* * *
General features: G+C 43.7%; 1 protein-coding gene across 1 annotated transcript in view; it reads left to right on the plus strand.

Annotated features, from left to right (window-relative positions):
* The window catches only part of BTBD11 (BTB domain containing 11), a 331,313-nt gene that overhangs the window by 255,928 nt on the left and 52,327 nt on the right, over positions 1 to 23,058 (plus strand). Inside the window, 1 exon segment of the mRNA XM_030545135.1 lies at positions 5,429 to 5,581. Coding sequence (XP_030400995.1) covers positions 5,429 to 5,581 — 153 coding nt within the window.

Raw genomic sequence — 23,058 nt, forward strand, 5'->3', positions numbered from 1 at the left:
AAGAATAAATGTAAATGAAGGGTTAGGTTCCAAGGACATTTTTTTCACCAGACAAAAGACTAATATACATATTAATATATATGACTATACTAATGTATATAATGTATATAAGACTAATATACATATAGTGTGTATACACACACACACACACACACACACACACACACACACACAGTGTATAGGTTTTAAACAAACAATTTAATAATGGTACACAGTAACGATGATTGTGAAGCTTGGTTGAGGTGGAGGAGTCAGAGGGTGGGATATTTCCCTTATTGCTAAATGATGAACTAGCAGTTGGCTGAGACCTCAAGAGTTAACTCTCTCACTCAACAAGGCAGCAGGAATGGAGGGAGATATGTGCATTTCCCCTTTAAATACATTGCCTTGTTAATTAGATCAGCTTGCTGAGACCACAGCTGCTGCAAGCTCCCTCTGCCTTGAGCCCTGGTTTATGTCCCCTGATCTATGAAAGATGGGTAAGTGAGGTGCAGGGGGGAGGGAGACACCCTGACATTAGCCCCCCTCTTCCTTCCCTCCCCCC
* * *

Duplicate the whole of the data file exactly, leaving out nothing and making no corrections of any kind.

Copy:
General features: G+C 43.7%; 1 protein-coding gene across 1 annotated transcript in view; it reads left to right on the plus strand.

Annotated features, from left to right (window-relative positions):
* The window catches only part of BTBD11 (BTB domain containing 11), a 331,313-nt gene that overhangs the window by 255,928 nt on the left and 52,327 nt on the right, over positions 1 to 23,058 (plus strand). Inside the window, 1 exon segment of the mRNA XM_030545135.1 lies at positions 5,429 to 5,581. Coding sequence (XP_030400995.1) covers positions 5,429 to 5,581 — 153 coding nt within the window.

Raw genomic sequence — 23,058 nt, forward strand, 5'->3', positions numbered from 1 at the left:
AAGAATAAATGTAAATGAAGGGTTAGGTTCCAAGGACATTTTTTTCACCAGACAAAAGACTAATATACATATTAATATATATGACTATACTAATGTATATAATGTATATAAGACTAATATACATATAGTGTGTATACACACACACACACACACACACACACACACACACACACAGTGTATAGGTTTTAAACAAACAATTTAATAATGGTACACAGTAACGATGATTGTGAAGCTTGGTTGAGGTGGAGGAGTCAGAGGGTGGGATATTTCCCTTATTGCTAAATGATGAACTAGCAGTTGGCTGAGACCTCAAGAGTTAACTCTCTCACTCAACAAGGCAGCAGGAATGGAGGGAGATATGTGCATTTCCCCTTTAAATACATTGCCTTGTTAATTAGATCAGCTTGCTGAGACCACAGCTGCTGCAAGCTCCCTCTGCCTTGAGCCCTGGTTTATGTCCCCTGATCTATGAAAGATGGGTAAGTGAGGTGCAGGGGGGAGGGAGACACCCTGACATTAGCCCCCCTCTTCCTTCCCTCCCCCC